The nurse remarked, “I need your shoes.”
I turned to face him, then returned to my blue Converse sneakers. “What?”
“Your shoes,” he said again, this time more forcefully. “You’re not allowed to have them here.”
I was about to say something like, “I know what you’re thinking, but the laces are only for show.” I’m not sure how to get rid of them. Instead, I removed my footwear and delivered it to the nurse, who placed it in a transparent plastic bag. I began to worry when I’d get them back, but quickly realized that I couldn’t dwell on it since I was so fragile that any stray thought may fracture me like an egg. That’s when I understood I’d made the proper choice by checking myself into the psychiatric unit.
The nurse handed me a pair of socks and said, “Thank you.” He led me to my room after I put them on. “Every 15 minutes, someone will open the door to check on you,” he added, his spectacles glinting off the fluorescent lights above us. He handed me a pair of dark blue slacks and a shirt, advising me to change. I walked into the restroom and changed out of the emergency room gown and into these new garments, which looked like a hybrid between medical scrubs and pajamas.
Towels, shampoo, body lotion, a toothbrush wrapped in plastic, and a travel-size tube of toothpaste were placed on the sink in the bathroom. There was no towel rack on the wall, and there was no mirror. I was in a place with rounded edges and smooth surfaces, where shoelaces could be used as weapons and doors were never totally shut.
The nurse gave me a tour of the ward when I got out. It was late at night, and the spacious, spotless hallways were deserted. We entered the treatment room, which was dominated by four long tables packed into a rectangle, past a spacious day room with a television, a couch, and tiny tables and chairs.
The nurse showed me a well-stocked bookcase and remarked, “And this is the library.” For weeks, I hadn’t been able to focus on anything other than my own despondent and worried thoughts, although reading had been one of my greatest joys. Now I was looking at the shelves with trepidation. I’d checked myself into the psych ward because I needed to be under the care of a psychiatrist right away, but maybe now I’d be able to read again. I chose Reviving Ophelia by Mary Pipher and My Story by Sarah Ferguson after carefully analyzing all of the titles with the nurse waiting at my side.
My sock-clad feet moved quietly across the linoleum floor, silent as a whisper, as the nurse took me back to my room.
I saw the psychiatrist the next morning, who was accompanied by six medical students and a resident, who was the first to speak.
He inquired, “Were you admitted via our emergency department?”
I answered, a bit defensively, “I wasn’t sure where else to go.” “I tried calling around for a psychiatrist, but they were all booked up.” There were waitlists for some of them, but they were extensive… “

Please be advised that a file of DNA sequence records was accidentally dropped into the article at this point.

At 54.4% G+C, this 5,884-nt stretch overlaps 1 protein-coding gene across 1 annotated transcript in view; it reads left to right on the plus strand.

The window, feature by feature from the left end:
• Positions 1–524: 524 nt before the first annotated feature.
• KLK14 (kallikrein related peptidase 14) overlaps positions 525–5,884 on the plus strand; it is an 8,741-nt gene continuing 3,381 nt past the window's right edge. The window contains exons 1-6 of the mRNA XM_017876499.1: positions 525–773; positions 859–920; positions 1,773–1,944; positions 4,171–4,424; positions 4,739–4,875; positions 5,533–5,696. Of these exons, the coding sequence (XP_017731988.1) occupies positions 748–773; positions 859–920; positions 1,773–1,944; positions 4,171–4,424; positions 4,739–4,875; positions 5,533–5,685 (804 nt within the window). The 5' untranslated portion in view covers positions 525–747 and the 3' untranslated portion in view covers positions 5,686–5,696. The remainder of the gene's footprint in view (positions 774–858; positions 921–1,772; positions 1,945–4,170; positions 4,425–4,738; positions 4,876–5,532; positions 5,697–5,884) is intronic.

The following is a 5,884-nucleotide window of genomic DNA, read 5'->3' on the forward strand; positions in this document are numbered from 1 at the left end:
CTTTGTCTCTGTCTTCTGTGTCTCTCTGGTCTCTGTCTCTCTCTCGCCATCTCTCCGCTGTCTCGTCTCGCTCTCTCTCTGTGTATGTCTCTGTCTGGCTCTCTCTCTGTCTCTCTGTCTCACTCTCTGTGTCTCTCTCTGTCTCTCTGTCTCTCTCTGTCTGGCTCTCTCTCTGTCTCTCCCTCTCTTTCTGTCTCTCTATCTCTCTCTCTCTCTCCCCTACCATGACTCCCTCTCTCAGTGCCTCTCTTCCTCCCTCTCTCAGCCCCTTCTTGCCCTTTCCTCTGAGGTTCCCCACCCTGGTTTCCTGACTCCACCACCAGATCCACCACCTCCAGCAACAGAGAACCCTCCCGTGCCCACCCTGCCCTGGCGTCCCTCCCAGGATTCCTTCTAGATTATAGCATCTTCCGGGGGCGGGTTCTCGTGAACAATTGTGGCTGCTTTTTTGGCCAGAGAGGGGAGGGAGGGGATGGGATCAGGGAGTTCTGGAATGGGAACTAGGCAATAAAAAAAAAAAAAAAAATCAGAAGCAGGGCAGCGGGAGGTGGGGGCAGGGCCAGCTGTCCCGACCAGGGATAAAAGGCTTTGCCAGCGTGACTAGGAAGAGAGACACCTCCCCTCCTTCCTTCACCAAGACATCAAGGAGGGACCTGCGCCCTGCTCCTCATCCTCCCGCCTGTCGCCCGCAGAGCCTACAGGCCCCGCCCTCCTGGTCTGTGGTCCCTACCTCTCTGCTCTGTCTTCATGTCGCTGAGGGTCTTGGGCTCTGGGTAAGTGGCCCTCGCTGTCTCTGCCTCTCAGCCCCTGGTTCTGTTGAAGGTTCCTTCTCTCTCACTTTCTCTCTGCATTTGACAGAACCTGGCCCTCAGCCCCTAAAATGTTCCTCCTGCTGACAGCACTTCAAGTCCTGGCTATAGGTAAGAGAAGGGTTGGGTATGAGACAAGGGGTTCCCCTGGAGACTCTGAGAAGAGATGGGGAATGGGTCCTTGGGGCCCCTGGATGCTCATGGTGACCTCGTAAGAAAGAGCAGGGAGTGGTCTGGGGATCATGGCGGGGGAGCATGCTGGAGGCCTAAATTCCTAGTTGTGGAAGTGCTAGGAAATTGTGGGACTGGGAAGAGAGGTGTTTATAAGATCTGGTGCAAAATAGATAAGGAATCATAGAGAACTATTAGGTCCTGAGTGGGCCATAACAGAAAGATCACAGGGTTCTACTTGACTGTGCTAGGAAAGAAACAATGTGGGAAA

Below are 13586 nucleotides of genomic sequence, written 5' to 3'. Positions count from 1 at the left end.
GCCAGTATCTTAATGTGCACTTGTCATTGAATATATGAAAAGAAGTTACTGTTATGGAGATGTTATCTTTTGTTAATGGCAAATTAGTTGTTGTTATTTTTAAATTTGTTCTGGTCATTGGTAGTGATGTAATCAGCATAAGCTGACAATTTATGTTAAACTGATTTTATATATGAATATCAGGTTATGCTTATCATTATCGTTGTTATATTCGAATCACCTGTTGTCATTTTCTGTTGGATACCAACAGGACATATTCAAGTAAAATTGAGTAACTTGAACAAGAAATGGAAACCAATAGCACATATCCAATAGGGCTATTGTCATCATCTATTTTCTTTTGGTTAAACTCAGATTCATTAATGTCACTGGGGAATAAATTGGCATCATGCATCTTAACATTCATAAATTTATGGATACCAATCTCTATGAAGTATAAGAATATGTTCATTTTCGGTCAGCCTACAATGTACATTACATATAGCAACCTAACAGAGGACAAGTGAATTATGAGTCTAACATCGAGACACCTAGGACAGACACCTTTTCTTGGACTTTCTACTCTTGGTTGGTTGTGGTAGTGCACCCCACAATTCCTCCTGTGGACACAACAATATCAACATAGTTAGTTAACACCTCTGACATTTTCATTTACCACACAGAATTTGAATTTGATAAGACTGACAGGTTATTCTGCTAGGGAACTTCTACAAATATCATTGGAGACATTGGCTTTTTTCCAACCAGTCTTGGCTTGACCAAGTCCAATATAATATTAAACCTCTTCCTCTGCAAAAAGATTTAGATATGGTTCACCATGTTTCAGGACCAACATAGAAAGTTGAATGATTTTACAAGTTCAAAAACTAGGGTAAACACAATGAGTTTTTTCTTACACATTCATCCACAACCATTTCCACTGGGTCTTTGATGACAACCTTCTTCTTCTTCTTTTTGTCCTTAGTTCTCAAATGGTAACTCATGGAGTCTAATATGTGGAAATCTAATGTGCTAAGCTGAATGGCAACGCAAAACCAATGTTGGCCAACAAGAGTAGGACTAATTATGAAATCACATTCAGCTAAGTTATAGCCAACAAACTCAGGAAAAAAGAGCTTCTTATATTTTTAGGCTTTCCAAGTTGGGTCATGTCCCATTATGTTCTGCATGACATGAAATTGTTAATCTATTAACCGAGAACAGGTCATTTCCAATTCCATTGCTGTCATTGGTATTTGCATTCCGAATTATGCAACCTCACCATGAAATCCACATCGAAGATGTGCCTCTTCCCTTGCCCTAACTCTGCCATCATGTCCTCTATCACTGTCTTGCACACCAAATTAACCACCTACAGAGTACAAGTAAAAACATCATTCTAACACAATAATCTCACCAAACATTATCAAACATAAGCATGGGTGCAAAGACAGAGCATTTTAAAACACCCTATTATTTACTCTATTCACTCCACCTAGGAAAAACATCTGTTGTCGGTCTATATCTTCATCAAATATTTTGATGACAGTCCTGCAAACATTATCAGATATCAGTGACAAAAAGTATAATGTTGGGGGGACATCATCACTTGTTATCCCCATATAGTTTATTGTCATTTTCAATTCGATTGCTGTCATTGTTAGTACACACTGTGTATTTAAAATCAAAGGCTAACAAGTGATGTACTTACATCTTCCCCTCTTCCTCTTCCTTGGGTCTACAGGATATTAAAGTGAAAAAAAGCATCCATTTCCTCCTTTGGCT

He smiled and nodded.
“The psychiatrist I saw in the ER yesterday said I matched the requirements for admission,” I said, afraid they’d say I didn’t belong here and I’d have to start seeking for assistance all over again.
The resident said, “Why don’t you tell us what led you here?”
I tried to order my thoughts by closing my eyes. I informed him about my breast cancer diagnosis a year prior, as well as my bilateral surgery, reconstruction, and radiotherapy. “I have chronic pain in my nerves and joints, and the mastectomy was my 11th operation,” I said, realizing that I sounded like I was reading from a screenplay. I thought I knew what to anticipate in terms of pain, but the recovery following that procedure was agonizing. I was in a lot of discomfort physically, and it was also affecting my mental health‘
“How so?” he said, a hand raking over his dark blond curly hair.
I told him I’d been waking up every day feeling dismal and miserable, as if I didn’t know how I’d get through the day. I was in a lot of pain. I swallowed, recalling the stinging agony, which felt like a bra’s underwire was under my skin, cupping my implants. I admitted to him that I couldn’t concentrate on anything. It would have been a huge achievement if I had gotten out of bed before my daughter arrived home from school.
“Had you ever felt like that?” he said, and I shook my head. I informed him that I had been diagnosed with anxiety and was taking medicine for it, but that the mastectomy and reconstruction were completely different.
“How did you feel throughout the radiation?”
Better. It was exhausting, but not nearly as painful, and I didn’t feel as hopeless.
With his hands clasped in front of him, the occupant nodded. I started weeping as I noticed the shine of his gold wedding band. “I’m sorry,” I apologized. “It’s only that today is the 14th anniversary of my wedding.”
“It’s all right,” he said.
With the backs of my palms, I wiped my cheeks. I gently stroked the 2-inch scar on the left side of my neck and informed him about the previous operation I had a few weeks earlier to replace a degenerating disc in my cervical spine with an artificial one. I was nervous, despairing, and unhappy all of the time within a few days, just as I had been after the mastectomy.
The resident inquired, “Were you able to chat to anybody about how you were feeling?”